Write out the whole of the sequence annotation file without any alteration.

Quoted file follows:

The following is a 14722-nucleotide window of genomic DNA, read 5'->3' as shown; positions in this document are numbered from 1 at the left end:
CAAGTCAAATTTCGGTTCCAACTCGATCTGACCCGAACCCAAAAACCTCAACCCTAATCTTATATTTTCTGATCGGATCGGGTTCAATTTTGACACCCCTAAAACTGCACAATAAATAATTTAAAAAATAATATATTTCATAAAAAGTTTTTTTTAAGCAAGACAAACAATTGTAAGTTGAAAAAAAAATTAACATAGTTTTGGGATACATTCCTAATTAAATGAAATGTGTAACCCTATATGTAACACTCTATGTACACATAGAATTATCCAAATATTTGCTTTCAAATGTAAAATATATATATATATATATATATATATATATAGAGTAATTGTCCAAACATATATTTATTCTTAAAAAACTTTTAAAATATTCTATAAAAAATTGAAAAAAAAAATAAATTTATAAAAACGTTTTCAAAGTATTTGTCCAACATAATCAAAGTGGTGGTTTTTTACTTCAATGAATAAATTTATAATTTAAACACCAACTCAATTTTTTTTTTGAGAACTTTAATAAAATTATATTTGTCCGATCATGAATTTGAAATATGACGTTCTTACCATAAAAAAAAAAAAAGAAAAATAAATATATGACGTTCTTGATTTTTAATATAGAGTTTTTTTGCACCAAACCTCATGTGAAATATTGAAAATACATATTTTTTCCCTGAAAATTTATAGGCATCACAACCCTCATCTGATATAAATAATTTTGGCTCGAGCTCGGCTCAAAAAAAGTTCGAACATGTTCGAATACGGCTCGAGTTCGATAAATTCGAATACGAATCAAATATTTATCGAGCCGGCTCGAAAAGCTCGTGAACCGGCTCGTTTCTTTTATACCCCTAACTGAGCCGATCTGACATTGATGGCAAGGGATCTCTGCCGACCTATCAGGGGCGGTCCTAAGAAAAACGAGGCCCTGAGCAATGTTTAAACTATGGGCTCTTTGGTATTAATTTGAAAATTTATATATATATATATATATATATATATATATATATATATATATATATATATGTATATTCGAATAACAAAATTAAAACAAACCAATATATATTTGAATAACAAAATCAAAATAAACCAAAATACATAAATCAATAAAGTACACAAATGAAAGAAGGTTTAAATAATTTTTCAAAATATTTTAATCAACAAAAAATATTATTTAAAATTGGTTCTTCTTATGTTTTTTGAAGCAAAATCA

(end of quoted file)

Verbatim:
The following is a 14722-nucleotide window of genomic DNA, read 5'->3' as shown; positions in this document are numbered from 1 at the left end:
CAAGTCAAATTTCGGTTCCAACTCGATCTGACCCGAACCCAAAAACCTCAACCCTAATCTTATATTTTCTGATCGGATCGGGTTCAATTTTGACACCCCTAAAACTGCACAATAAATAATTTAAAAAATAATATATTTCATAAAAAGTTTTTTTTAAGCAAGACAAACAATTGTAAGTTGAAAAAAAAATTAACATAGTTTTGGGATACATTCCTAATTAAATGAAATGTGTAACCCTATATGTAACACTCTATGTACACATAGAATTATCCAAATATTTGCTTTCAAATGTAAAATATATATATATATATATATATATATATATAGAGTAATTGTCCAAACATATATTTATTCTTAAAAAACTTTTAAAATATTCTATAAAAAATTGAAAAAAAAAATAAATTTATAAAAACGTTTTCAAAGTATTTGTCCAACATAATCAAAGTGGTGGTTTTTTACTTCAATGAATAAATTTATAATTTAAACACCAACTCAATTTTTTTTTTGAGAACTTTAATAAAATTATATTTGTCCGATCATGAATTTGAAATATGACGTTCTTACCATAAAAAAAAAAAAAGAAAAATAAATATATGACGTTCTTGATTTTTAATATAGAGTTTTTTTGCACCAAACCTCATGTGAAATATTGAAAATACATATTTTTTCCCTGAAAATTTATAGGCATCACAACCCTCATCTGATATAAATAATTTTGGCTCGAGCTCGGCTCAAAAAAAGTTCGAACATGTTCGAATACGGCTCGAGTTCGATAAATTCGAATACGAATCAAATATTTATCGAGCCGGCTCGAAAAGCTCGTGAACCGGCTCGTTTCTTTTATACCCCTAACTGAGCCGATCTGACATTGATGGCAAGGGATCTCTGCCGACCTATCAGGGGCGGTCCTAAGAAAAACGAGGCCCTGAGCAATGTTTAAACTATGGGCTCTTTGGTATTAATTTGAAAATTTATATATATATATATATATATATATATATATATATATATATATATATATATGTATATTCGAATAACAAAATTAAAACAAACCAATATATATTTGAATAACAAAATCAAAATAAACCAAAATACATAAATCAATAAAGTACACAAATGAAAGAAGGTTTAAATAATTTTTCAAAATATTTTAATCAACAAAAAATATTATTTAAAATTGGTTCTTCTTATGTTTTTTGAAGCAAAATCA